Briefly these and other objects and advantages are achieved in accordance with one aspect of the invention in which an equipment platform is supported on compressed air springs having the form of longitudinally flexible, internally pressurized bellows. The bellows communicate pneumatically with a compressed air reservoir, the volume of which is large compared to that of the bellows, whereby the reservoir pressure is substantially constant and independent of the bellows displacement. The communication is such that when a shock impulse causes the bellows air spring longitudinally to expand or contract, air may be withdrawn or returned, respectively, to the reservoir. If the flow into and out of the pressurized reservoir were unobstructed, the suspended platform would be free to oscillate substantially adiabatically, i.e., without significant damping except for friction effects. However, in accordance with this example of the invention, a pair of check and relief valves are interposed in parallel between the bellows and the reservoir in a manner to control the effective stiffness and damping of the spring system in response to the motion and instantaneous volume displacement of the bellows. In general terms, the stiffness is caused to be relatively small, or weak, when the bellows volume is increasing; and is caused to be stronger, for the most part, when the volume is decreasing.

The control in this example is provided by one of the valves opening for flow toward the reservoir as the pres sure in the bellows increases above the reservoir pressure; and by the other valve opening for flow into the bellows as the pressure in the latter goes below that of the reservoir. By reference to thermodynamic pressure-volume considerations, it is apparent that the process is no longer reversible or adiabatic, but can be made to be highly hysteretic whereby the impulse energy causing volume displacement in the bellows is transferred thermodynamically to the gas reservoir from whence it may be dissipated over an extended period of time as a heat transfer from the gas.

Further details of these and other novel features and other examples as well as additional objects and advantages of the invention will become apparent and be best understood from a consideration of the following description taken in connection with the accompanying drawings which are presented by way of illustrative example only and in which:

FIG. 1 is a schematic diagram for illustrating the principles of operation of the invention;

FIG. 2 is a pressure-volume graph plotting the nearly adiabatically changing pressure in a cylinder as a function of its volume change due to a moving piston therein;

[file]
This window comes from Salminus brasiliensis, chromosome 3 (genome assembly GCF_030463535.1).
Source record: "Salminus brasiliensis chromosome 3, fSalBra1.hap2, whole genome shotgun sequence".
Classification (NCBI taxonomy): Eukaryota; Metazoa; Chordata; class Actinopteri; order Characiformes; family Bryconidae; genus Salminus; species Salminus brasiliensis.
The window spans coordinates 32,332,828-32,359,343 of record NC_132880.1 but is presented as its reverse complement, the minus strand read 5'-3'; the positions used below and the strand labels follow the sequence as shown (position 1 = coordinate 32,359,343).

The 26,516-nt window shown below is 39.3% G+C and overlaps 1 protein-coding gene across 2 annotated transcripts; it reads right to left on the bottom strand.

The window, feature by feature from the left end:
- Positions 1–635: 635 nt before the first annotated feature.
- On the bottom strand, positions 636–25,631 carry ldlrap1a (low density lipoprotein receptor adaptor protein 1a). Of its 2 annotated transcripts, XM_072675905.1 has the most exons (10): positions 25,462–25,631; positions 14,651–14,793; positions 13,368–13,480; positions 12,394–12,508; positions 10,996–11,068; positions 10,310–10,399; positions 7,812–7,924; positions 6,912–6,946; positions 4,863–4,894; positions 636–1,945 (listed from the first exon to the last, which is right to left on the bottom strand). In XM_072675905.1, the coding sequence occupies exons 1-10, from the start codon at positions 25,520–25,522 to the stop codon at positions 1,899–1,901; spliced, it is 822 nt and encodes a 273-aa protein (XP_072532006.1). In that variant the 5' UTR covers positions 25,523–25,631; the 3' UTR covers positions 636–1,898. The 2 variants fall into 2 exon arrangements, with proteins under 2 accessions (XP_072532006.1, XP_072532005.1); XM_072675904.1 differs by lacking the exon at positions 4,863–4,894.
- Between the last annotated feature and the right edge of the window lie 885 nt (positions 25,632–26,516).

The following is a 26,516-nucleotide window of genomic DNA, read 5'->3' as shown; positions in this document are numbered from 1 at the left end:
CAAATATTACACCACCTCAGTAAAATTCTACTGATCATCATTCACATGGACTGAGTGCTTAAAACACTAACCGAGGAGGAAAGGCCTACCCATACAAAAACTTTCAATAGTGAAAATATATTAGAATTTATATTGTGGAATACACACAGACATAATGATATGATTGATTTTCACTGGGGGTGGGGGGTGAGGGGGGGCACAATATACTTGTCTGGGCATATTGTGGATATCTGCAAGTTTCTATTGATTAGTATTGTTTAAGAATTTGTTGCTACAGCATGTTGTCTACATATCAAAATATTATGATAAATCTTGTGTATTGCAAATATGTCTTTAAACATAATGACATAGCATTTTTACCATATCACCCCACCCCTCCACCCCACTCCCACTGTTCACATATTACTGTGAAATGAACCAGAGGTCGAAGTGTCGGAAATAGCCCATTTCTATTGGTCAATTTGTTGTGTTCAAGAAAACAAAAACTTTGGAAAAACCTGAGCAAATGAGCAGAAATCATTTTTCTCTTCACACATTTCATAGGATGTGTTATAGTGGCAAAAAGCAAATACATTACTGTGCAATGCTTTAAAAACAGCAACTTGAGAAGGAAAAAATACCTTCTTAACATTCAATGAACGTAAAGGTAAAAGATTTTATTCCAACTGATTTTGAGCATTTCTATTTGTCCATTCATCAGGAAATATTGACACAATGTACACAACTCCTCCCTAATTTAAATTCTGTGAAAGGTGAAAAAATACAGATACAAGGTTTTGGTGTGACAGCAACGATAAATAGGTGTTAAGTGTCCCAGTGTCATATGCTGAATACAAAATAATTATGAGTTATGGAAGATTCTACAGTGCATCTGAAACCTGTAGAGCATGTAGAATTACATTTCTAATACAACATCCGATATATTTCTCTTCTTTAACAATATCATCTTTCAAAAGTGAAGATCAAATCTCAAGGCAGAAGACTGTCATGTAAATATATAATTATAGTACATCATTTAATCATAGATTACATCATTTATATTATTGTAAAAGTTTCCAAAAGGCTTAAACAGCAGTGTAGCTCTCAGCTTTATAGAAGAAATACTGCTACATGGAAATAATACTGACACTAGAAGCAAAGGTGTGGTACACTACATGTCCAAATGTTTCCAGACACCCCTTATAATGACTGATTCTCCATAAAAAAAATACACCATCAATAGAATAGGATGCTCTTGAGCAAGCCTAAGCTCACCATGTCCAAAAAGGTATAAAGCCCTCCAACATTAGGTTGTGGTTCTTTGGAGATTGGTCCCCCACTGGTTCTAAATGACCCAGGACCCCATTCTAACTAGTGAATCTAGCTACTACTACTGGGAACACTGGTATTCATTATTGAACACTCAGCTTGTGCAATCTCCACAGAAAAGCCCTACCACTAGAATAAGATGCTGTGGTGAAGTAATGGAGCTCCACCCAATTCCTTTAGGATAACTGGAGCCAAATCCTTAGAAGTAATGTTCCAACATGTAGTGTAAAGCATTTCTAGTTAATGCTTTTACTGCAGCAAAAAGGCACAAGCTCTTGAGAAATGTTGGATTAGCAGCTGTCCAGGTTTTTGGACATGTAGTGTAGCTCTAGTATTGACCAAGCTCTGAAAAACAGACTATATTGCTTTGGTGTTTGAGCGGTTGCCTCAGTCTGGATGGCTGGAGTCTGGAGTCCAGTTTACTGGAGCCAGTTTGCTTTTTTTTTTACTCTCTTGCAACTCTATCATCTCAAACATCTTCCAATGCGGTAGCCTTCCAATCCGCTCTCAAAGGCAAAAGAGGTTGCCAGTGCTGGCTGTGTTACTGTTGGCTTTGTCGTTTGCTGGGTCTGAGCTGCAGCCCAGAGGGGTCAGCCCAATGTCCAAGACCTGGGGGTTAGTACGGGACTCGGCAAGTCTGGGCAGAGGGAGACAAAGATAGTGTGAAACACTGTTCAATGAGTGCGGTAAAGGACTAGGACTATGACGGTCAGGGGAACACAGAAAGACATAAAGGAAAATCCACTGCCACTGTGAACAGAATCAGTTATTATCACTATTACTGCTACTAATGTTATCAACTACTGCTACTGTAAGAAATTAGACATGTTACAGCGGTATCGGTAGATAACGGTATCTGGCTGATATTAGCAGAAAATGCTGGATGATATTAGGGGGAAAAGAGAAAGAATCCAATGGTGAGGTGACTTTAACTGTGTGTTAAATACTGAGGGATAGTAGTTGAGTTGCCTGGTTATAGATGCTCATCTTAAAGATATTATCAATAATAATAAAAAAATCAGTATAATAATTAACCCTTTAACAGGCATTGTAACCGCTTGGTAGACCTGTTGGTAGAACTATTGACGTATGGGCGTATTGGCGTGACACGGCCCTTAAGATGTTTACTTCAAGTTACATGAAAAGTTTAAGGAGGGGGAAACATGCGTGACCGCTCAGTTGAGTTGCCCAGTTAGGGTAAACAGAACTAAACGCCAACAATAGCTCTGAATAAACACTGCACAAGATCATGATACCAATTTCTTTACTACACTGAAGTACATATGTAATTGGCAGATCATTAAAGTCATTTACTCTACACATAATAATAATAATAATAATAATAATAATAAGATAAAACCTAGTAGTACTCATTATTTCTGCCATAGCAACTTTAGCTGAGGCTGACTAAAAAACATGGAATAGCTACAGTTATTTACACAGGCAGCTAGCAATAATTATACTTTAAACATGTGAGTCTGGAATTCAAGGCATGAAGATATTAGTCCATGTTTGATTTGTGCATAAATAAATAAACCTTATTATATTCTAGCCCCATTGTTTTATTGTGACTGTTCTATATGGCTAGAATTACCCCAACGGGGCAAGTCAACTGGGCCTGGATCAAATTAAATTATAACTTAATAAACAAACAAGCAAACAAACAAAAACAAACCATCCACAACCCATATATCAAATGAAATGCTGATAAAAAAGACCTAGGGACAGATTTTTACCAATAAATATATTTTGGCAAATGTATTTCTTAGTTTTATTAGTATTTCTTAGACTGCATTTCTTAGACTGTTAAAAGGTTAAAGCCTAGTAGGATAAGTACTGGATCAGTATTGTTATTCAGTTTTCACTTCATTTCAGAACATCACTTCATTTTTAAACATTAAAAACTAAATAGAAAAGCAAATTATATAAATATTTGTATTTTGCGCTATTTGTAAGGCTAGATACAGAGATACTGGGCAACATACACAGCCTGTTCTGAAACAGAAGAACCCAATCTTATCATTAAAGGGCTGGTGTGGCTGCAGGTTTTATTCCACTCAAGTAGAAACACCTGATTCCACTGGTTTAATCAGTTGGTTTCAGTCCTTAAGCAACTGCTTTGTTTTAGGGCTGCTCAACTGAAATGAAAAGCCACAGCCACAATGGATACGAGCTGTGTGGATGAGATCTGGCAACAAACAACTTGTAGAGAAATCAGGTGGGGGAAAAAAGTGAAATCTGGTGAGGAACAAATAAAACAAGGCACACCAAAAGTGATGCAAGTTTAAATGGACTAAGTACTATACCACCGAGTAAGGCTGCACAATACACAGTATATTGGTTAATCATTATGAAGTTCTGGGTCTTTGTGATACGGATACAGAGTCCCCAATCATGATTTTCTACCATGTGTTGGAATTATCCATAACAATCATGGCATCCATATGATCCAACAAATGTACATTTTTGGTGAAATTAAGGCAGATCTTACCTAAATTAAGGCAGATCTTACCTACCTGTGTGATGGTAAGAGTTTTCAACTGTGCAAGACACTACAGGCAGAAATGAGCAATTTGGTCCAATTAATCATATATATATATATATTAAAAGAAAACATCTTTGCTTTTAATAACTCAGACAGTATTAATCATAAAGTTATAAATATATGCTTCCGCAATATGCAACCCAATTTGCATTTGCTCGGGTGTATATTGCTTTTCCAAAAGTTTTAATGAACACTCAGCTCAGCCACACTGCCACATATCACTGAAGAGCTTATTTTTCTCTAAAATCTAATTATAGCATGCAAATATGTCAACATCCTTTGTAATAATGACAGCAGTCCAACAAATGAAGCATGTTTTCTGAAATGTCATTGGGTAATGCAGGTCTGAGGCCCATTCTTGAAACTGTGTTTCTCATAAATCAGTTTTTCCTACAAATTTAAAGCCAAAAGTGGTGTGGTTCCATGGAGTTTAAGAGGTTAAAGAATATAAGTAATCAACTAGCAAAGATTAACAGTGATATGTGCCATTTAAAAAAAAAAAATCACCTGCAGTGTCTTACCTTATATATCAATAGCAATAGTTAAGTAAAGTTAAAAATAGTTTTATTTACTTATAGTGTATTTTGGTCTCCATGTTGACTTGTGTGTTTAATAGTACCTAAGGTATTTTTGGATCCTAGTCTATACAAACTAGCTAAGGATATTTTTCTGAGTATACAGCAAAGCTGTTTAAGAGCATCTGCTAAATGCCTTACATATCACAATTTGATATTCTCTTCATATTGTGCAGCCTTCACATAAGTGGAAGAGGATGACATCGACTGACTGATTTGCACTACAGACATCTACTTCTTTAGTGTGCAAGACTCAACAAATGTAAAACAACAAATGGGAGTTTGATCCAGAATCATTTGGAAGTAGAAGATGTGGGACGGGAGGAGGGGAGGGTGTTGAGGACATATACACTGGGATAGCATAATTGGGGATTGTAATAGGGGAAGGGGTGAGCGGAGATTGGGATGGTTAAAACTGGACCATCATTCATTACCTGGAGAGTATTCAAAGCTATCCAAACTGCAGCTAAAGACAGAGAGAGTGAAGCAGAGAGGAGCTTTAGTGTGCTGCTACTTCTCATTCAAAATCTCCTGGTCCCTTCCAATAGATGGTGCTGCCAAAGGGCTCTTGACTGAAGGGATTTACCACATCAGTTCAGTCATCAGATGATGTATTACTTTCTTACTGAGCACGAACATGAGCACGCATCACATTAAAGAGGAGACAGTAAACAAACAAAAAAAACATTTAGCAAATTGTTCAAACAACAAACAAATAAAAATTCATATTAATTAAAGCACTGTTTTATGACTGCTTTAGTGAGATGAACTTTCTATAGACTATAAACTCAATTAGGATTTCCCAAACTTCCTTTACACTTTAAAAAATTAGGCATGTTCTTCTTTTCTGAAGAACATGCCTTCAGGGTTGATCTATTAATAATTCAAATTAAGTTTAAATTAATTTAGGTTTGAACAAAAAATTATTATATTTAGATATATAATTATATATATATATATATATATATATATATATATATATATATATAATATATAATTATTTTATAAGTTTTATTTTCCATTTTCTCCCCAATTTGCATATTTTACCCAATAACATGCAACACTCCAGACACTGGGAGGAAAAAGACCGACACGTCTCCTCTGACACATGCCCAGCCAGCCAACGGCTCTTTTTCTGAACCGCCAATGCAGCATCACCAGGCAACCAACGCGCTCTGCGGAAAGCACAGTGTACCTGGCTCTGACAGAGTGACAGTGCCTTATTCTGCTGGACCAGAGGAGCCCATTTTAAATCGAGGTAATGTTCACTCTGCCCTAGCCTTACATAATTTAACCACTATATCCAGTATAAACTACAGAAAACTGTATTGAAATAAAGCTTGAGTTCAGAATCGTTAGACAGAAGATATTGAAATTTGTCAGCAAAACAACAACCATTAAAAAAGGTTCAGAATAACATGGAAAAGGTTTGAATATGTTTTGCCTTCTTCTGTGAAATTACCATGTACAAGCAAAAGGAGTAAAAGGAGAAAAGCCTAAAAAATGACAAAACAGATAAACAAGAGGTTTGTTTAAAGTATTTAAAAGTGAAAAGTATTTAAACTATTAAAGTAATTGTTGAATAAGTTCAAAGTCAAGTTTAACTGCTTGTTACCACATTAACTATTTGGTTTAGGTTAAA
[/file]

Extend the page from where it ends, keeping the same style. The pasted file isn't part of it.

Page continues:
FIG. 3 is a pressure-volume diagram illustrating the non-adiabatic operation of the system shown schematically in FIG. 1;

FIG. 4 is a perspective view of a shock isolated platform utilizing a plurality of compressed gas springs and constructed in accordance with the principles of the present invention;

FIG. 5 is a partially sectioned View of an example of a compressed gas spring;

FIG. 6 is an enlarged sectional view of a portion of the structure of FIG. 5 taken along the lines 66 thereof;

FIG. 7 is a pressure-volume diagram illustrating the operation of the structure of FIG. 5; and

FIG, 8 is a schematic view of an alternative example of a gas spring suspension system constructed in accordance with the principles of the present invention,

Referring to the figures in more detail, it is stressed that the particulars shown are byway of example only and are presented in the cause of providing what is believed to be the most useful and readily understood description of the method, principles, and structuralconcepts of the invention, The detailed showing is not to be taken as a limitation uponthe scope of the invention which is defined by the appended claims forming, along with the drawing, a part of this specification.

In FIGURE 1 an example of the invention, illustrated schematically, is shown to include a vertically oriented pneumatic spring 10 which includesa cylinder 12 and a compressing piston 14. The portion of the cylinder 12 which is closed by the piston 14 is coupled to a large pressure reservoir 1;; through a conduit 18, A valve is interposed in the conduit 18 to control gas flow between the pneumatic spring 10 and the reservoir 16 A body to be isolatedwith respect to the remainder of the system shown is represented as a mass 22 which vertically loads the piston 14 through a compression supporting shaft 2d. A static pressure 'of P in the reservoir is selected and provided such that the mass 22 is statically supported against gravity with a volume V of the compressed gas in the cylinder 12 below the piston 14 If the valve 20 is closed and a vertical-upward impulse is applied to the cylinder 12, the mass 22, s nus far described, will oscillate at the natural frequency of the system with the piston 14 moving up and down in the cylinder. The resulting pressure-volume cycling is illustrated by the curve 260i the graph of FIG. 2 As may be seen by the substantially closed, or zero area loop outlined by the curve 26, the cycling may be substantially adiabatic, the hysteretical variation therefrom being caused by the non-ideal nature of the gas and by frictional effects.